Are You Using Too Much or Too Little of These Health and Beauty Products?

Playing Do You Really Know How Much of Your Beauty Product to Use?

While the packaging on food products tells us just how much a serving is, there’s no such thing on health and beauty products. The Doctors share that we may be using way too much or too little of our everyday products. Knowing the right serving is good for your health and your wallet.

ER physician Dr. Travis Stork shares with viewers that a pine-nut-size amount of eye cream is all you need. Dr. Travis demonstrates putting eye cream on and explains you should start from the outside and work your way in using ¾ of it and then the last ¼ over the brows. Turns out Dr. Travis uses eye cream on a recommendation from The Doctor’s make-up artist!

Watch: Secrets to a Better Smile and Beautiful Teeth from a Dentist!

Toothpaste is another common product that many of us may be using too much of. The proper amount is only that of a green pea. Dermatologist Dr. Sonia Batra shares that toothpaste is actually pretty abrasive and putting on too much actually wears the enamel. “If you keep putting more and more toothpaste on your teeth while brushing you’re wearing down the enamel… your teeth look less white so the instinct is to put more toothpaste on and keep brushing and you’re actually making the problem worse!” OB/GYN Dr. Nita Landry shares that she knew it was wasteful but didn’t realize it’s actually harmful!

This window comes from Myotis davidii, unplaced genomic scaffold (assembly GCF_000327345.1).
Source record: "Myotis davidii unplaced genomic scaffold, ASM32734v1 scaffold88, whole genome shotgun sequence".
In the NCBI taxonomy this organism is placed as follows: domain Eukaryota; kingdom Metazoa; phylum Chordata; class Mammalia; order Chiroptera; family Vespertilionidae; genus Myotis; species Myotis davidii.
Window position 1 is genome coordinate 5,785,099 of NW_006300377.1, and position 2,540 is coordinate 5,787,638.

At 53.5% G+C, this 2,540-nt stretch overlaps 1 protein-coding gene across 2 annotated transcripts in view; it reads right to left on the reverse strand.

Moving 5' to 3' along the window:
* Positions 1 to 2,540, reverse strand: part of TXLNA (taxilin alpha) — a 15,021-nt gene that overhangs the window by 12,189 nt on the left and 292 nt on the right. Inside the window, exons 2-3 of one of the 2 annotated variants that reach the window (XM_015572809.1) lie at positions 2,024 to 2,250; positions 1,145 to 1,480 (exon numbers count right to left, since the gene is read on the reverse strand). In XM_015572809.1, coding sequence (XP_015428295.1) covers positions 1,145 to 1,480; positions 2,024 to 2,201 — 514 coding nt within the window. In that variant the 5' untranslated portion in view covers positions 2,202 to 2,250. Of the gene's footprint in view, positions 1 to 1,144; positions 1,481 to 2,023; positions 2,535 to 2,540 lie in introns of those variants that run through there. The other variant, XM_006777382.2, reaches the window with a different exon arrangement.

Detergent too is a product many people are overusing. Dr. Nita shares that you only need half the amount the bottle suggests which is about two shot glasses of detergent. Using too much will actually trap dirt in hard to reach places, make clothes stain more, and create wear and tear on the washing machine. Trapped soap will attract more bacteria.

Watch: Can Your Online Retailer Be Trusted to Send Brand-Name Products?

Lastly, The Doctors discuss a product which you’re likely not applying enough of, sunscreen! Plastic surgeon Dr. Andrew Ordon shares that the American Academy of Dermatology says people are only using 25 – 50% of what they should be using. Dr. Ordon says to use a grape-sized portion per body part. The total amount should be that of an egg. Dr. Ordon holds the egg up to the shot glasses and says “it’s about the same.”

Dr. Batra says you should reapply sunscreen every hour if you are in the water and every 2 – 3 hours if you are out in the sun. She adds that the biggest mistake people make is they keep using the same tube of sunscreen for multiple summers. When sunscreen is exposed to air it oxidizes and becomes less effective so toss that bottle of sunscreen at the end of summer!